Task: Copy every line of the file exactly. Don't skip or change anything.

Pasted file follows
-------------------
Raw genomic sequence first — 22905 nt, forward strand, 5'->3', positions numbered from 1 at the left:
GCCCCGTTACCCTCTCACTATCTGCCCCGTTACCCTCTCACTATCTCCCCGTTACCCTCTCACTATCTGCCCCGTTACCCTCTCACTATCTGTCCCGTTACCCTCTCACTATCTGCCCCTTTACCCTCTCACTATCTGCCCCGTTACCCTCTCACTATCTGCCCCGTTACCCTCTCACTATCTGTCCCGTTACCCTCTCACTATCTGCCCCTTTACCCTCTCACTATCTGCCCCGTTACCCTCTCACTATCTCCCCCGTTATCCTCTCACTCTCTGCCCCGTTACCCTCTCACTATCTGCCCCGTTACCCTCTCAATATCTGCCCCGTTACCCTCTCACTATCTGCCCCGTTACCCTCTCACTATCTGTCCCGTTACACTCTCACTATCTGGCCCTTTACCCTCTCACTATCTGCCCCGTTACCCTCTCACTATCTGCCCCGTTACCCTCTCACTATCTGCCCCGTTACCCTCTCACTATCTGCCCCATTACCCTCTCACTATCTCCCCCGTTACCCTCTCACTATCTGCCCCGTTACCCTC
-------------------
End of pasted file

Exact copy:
Raw genomic sequence first — 22905 nt, forward strand, 5'->3', positions numbered from 1 at the left:
GCCCCGTTACCCTCTCACTATCTGCCCCGTTACCCTCTCACTATCTCCCCGTTACCCTCTCACTATCTGCCCCGTTACCCTCTCACTATCTGTCCCGTTACCCTCTCACTATCTGCCCCTTTACCCTCTCACTATCTGCCCCGTTACCCTCTCACTATCTGCCCCGTTACCCTCTCACTATCTGTCCCGTTACCCTCTCACTATCTGCCCCTTTACCCTCTCACTATCTGCCCCGTTACCCTCTCACTATCTCCCCCGTTATCCTCTCACTCTCTGCCCCGTTACCCTCTCACTATCTGCCCCGTTACCCTCTCAATATCTGCCCCGTTACCCTCTCACTATCTGCCCCGTTACCCTCTCACTATCTGTCCCGTTACACTCTCACTATCTGGCCCTTTACCCTCTCACTATCTGCCCCGTTACCCTCTCACTATCTGCCCCGTTACCCTCTCACTATCTGCCCCGTTACCCTCTCACTATCTGCCCCATTACCCTCTCACTATCTCCCCCGTTACCCTCTCACTATCTGCCCCGTTACCCTC